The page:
“Without outside help, it’s really hard to survive a labor camp,” she explains. She and other prisoners slept on a dirty floor with no bedding. By bribing the guards, her family could get food and other necessities to her.

Assigned to a crafts factory, the prisoners had a weekly quota of items to produce. If someone made a mistake or didn’t reach quota, all of them were made to stand for hours in the rain, or other, similarly harsh punishments.

So Young remembers the day she was forced to help other prisoners bury a 25-year-old girl who had died: “I was amazed by how light she was,” she says. That day, she saw places in the woods where many others were buried—and determined she would not be one of them.

Every night, the inmates received hours of ideological training. Since they studied on their own, it gave them the opportunity to quietly exchange personal stories, until the guards came near. People were in the labor camp for everything from stealing money to murder to, like her, escaping to China.

‘Jesus hasn’t come to me yet’

After two-and-a-half years of model behavior, So Young was released. Her family would not allow her to return to China for another two and a half years. In China, she called her husband from the home of Chinese relatives,

She remembers the call—the first time she had heard his voice since the arrest: “Are you alive?” I thought you had died.”

“I’m calling you because I’m alive! Please come pick me up,” she laughed.

A few hours later, So Young saw her husband and son for the first time in five years. Her son, 13 at the time of her arrest, was 18. “I hardly recognized him,” she says.

Soon after their reunion, So Young and her husband made the decision to flee to South Korea. He went first legally, and she followed clandestinely with two other women (their son remains in China). The trip took months—over dangerous mountain roads and through the jungles of Vietnam, Laos and Thailand, waiting in a refugee camp until they could be safely taken to South Korea.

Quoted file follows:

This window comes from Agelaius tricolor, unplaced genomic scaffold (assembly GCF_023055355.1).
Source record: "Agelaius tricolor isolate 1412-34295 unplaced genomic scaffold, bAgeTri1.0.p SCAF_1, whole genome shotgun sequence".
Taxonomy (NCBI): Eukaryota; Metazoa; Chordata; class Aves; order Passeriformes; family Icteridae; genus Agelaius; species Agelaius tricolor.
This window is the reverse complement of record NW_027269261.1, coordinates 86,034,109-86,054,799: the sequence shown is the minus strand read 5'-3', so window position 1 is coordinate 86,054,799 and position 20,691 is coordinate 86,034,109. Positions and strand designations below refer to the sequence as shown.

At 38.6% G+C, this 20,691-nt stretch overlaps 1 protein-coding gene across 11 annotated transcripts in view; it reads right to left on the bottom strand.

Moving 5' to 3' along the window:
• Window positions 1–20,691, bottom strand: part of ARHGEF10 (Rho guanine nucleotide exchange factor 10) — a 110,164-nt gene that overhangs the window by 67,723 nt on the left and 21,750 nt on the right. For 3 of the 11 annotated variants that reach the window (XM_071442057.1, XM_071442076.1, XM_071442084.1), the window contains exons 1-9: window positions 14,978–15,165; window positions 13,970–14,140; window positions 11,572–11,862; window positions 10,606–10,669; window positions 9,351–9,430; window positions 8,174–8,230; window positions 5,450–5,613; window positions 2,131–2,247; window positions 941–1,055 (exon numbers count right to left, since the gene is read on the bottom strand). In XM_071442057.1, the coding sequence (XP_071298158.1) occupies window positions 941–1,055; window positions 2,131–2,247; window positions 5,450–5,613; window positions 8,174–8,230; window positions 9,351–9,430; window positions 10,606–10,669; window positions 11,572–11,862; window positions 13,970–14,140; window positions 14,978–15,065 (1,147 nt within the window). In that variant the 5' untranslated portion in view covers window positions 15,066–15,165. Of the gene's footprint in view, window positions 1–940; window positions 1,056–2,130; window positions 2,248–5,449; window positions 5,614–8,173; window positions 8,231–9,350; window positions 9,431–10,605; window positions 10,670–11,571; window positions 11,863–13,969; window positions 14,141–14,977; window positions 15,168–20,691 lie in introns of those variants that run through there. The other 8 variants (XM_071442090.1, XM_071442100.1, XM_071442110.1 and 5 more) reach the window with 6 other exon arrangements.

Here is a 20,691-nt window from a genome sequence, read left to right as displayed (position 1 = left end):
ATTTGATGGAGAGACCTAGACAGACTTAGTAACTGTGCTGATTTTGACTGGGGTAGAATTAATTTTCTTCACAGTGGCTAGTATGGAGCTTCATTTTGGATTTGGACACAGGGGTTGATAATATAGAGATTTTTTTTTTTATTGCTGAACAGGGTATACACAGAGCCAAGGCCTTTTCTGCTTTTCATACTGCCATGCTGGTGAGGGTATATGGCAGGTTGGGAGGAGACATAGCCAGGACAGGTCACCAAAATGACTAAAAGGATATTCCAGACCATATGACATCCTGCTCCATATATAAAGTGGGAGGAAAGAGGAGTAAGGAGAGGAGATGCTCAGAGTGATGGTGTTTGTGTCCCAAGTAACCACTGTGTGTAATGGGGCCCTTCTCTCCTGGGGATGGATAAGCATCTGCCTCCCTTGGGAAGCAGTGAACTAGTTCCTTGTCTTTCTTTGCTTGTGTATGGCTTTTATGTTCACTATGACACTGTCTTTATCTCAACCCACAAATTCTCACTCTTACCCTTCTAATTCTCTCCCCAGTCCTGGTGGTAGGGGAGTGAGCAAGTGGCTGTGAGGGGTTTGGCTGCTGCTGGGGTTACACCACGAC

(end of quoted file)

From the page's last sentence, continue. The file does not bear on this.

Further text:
Today, she remembers her teacher and the Bible study. She says she would like to go to church again some day, but her husband doesn’t want her to go to church and she is working hard to support her son who’s studying in China. She is not yet a Christian, she shares.

“Jesus hasn’t come to me yet. I believe there is something out there, or else I would have died. But whether it’s God or something else, I don’t know.”

When told how believers from around the world prayed for her and the other women who were captured and returned to North Korea, So Young is visibly moved: “I can only say ‘Thank you. Thank you. You don’t know my face, but you remembered me.’”

*representative names and images used for security reasons

Pray for So Young and our women’s ministry in China

God is clearly still working in So Young’s heart, as He is in many North Koreans who have grown up fearing Christians and worshipping the Kim family as their savior and supreme leader. Each year through our women’s ministry in China, Open Doors’ partners help around 200 women with similar stories to So Young’s.

  • Please continue to pray for So Young, that she would see God’s hand clearly at work in her life. Pray for North Korean Christians who hear the gospel in China.
  • Pray that Open Doors’ ministry can help women financially, and with clothes, medicine, food, pastoral care and Bible study.
  • Pray for them to embrace Jesus’ salvation and become disciples and eventually leaders in His Kingdom.

Open Doors’ goal is to raise up female leaders of the future who can serve in church positions in North Korea when God opens the door to the closed country.